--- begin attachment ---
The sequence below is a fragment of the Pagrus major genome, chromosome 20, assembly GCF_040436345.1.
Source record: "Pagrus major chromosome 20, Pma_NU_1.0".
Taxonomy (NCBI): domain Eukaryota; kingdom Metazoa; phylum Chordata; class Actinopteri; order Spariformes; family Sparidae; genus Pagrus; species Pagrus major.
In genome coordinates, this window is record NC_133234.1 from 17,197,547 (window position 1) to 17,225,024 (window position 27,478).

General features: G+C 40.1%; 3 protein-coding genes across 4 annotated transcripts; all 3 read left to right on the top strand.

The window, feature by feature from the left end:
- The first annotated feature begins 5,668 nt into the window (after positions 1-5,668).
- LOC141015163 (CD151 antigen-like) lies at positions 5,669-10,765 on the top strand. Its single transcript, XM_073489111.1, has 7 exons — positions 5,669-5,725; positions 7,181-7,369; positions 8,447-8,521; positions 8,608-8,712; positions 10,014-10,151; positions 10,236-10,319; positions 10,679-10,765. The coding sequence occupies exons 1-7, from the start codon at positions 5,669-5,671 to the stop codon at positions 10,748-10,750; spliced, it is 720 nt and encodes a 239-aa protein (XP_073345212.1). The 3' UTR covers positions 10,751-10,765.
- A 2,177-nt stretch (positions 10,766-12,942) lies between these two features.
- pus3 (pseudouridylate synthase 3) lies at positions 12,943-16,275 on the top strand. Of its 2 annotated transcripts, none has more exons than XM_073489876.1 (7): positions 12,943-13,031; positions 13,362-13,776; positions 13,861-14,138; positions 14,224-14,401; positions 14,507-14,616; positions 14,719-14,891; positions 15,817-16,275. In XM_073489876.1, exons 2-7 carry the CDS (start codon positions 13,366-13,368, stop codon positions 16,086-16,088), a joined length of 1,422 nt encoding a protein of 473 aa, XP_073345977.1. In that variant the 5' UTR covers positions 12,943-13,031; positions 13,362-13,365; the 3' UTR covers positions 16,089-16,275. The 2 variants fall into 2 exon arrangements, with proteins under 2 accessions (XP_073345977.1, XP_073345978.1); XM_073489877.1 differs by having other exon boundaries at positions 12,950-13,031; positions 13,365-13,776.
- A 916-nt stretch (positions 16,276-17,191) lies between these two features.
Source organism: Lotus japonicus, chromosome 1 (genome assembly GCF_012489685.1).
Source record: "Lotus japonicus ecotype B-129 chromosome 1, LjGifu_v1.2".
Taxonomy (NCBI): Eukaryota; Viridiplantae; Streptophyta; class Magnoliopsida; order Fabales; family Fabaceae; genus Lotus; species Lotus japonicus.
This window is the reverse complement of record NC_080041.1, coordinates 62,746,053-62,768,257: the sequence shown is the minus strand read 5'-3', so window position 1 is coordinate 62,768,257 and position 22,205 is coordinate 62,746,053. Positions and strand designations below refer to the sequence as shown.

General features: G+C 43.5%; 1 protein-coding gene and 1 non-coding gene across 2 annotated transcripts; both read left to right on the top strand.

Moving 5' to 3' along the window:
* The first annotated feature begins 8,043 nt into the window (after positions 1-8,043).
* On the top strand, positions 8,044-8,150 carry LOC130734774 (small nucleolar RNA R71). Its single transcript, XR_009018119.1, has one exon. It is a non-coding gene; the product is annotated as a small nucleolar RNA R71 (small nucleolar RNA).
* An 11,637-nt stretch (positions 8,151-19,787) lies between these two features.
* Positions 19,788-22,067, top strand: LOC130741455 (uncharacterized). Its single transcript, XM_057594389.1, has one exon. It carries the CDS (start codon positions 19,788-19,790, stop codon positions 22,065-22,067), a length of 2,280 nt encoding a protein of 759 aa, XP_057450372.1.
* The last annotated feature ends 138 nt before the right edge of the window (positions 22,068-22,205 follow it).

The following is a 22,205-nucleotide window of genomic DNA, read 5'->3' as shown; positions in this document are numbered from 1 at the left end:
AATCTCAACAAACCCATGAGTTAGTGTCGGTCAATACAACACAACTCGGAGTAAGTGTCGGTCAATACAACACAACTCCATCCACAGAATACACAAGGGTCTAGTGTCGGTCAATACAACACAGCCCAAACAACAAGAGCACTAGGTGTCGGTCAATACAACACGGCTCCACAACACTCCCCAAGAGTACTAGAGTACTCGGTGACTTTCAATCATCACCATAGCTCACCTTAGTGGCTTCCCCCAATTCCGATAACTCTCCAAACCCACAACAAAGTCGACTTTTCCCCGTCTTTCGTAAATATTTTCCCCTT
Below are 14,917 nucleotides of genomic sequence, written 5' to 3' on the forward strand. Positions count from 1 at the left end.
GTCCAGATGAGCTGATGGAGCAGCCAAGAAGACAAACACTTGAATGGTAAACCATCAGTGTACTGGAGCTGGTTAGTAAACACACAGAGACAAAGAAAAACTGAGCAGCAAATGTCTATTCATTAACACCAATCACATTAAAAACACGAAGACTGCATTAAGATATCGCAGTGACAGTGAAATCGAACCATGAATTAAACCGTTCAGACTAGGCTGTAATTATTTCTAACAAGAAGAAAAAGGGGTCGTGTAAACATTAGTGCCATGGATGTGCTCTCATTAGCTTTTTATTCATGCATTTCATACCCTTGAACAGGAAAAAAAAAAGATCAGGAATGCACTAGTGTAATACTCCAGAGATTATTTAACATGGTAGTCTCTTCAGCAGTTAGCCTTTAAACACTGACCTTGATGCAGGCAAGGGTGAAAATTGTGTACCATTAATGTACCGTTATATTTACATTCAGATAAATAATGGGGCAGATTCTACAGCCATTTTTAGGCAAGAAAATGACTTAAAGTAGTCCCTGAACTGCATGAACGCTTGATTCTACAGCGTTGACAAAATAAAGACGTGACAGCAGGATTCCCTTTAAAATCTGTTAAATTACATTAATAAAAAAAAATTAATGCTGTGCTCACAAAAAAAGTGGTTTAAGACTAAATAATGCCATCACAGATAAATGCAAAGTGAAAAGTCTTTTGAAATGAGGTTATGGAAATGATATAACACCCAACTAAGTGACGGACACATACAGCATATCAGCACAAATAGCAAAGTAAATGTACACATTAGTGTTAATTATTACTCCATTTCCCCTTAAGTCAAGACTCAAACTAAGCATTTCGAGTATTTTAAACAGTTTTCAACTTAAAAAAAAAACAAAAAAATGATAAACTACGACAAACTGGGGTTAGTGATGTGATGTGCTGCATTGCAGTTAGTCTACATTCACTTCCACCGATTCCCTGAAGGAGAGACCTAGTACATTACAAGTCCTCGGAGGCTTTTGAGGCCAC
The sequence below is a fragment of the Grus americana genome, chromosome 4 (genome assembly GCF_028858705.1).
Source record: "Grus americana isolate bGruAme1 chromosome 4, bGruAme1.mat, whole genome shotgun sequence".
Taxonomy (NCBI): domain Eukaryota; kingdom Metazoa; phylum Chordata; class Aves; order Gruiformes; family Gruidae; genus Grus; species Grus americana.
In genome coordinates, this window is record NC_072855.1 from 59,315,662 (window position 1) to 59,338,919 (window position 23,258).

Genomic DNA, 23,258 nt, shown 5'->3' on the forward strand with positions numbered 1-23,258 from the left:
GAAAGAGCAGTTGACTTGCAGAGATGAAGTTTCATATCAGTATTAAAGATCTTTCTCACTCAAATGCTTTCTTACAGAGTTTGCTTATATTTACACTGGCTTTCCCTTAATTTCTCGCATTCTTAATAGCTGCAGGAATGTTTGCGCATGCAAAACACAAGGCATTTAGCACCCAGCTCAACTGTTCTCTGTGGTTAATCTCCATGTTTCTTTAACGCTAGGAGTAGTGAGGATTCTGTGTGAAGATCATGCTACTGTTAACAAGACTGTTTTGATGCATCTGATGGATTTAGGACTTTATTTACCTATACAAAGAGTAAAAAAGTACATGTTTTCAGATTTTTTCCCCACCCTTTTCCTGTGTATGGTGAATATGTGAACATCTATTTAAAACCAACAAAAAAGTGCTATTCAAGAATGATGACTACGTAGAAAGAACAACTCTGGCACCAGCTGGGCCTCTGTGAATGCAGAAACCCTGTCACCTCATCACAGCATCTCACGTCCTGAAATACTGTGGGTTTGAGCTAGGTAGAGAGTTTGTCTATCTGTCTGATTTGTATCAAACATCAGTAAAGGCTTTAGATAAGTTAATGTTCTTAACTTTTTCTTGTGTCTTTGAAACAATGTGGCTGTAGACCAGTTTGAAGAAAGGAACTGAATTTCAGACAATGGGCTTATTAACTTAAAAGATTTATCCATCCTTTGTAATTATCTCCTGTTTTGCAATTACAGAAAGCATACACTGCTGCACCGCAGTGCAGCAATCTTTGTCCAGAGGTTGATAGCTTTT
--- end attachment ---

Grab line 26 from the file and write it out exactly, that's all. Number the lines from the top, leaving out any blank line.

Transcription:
GTCCAGATGAGCTGATGGAGCAGCCAAGAAGACAAACACTTGAATGGTAAACCATCAGTGTACTGGAGCTGGTTAGTAAACACACAGAGACAAAGAAAAACTGAGCAGCAAATGTCTATTCATTAACACCAATCACATTAAAAACACGAAGACTGCATTAAGATATCGCAGTGACAGTGAAATCGAACCATGAATTAAACCGTTCAGACTAGGCTGTAATTATTTCTAACAAGAAGAAAAAGGGGTCGTGTAAACATTAGTGCCATGGATGTGCTCTCATTAGCTTTTTATTCATGCATTTCATACCCTTGAACAGGAAAAAAAAAAGATCAGGAATGCACTAGTGTAATACTCCAGAGATTATTTAACATGGTAGTCTCTTCAGCAGTTAGCCTTTAAACACTGACCTTGATGCAGGCAAGGGTGAAAATTGTGTACCATTAATGTACCGTTATATTTACATTCAGATAAATAATGGGGCAGATTCTACAGCCATTTTTAGGCAAGAAAATGACTTAAAGTAGTCCCTGAACTGCATGAACGCTTGATTCTACAGCGTTGACAAAATAAAGACGTGACAGCAGGATTCCCTTTAAAATCTGTTAAATTACATTAATAAAAAAAAATTAATGCTGTGCTCACAAAAAAAGTGGTTTAAGACTAAATAATGCCATCACAGATAAATGCAAAGTGAAAAGTCTTTTGAAATGAGGTTATGGAAATGATATAACACCCAACTAAGTGACGGACACATACAGCATATCAGCACAAATAGCAAAGTAAATGTACACATTAGTGTTAATTATTACTCCATTTCCCCTTAAGTCAAGACTCAAACTAAGCATTTCGAGTATTTTAAACAGTTTTCAACTTAAAAAAAAAACAAAAAAATGATAAACTACGACAAACTGGGGTTAGTGATGTGATGTGCTGCATTGCAGTTAGTCTACATTCACTTCCACCGATTCCCTGAAGGAGAGACCTAGTACATTACAAGTCCTCGGAGGCTTTTGAGGCCAC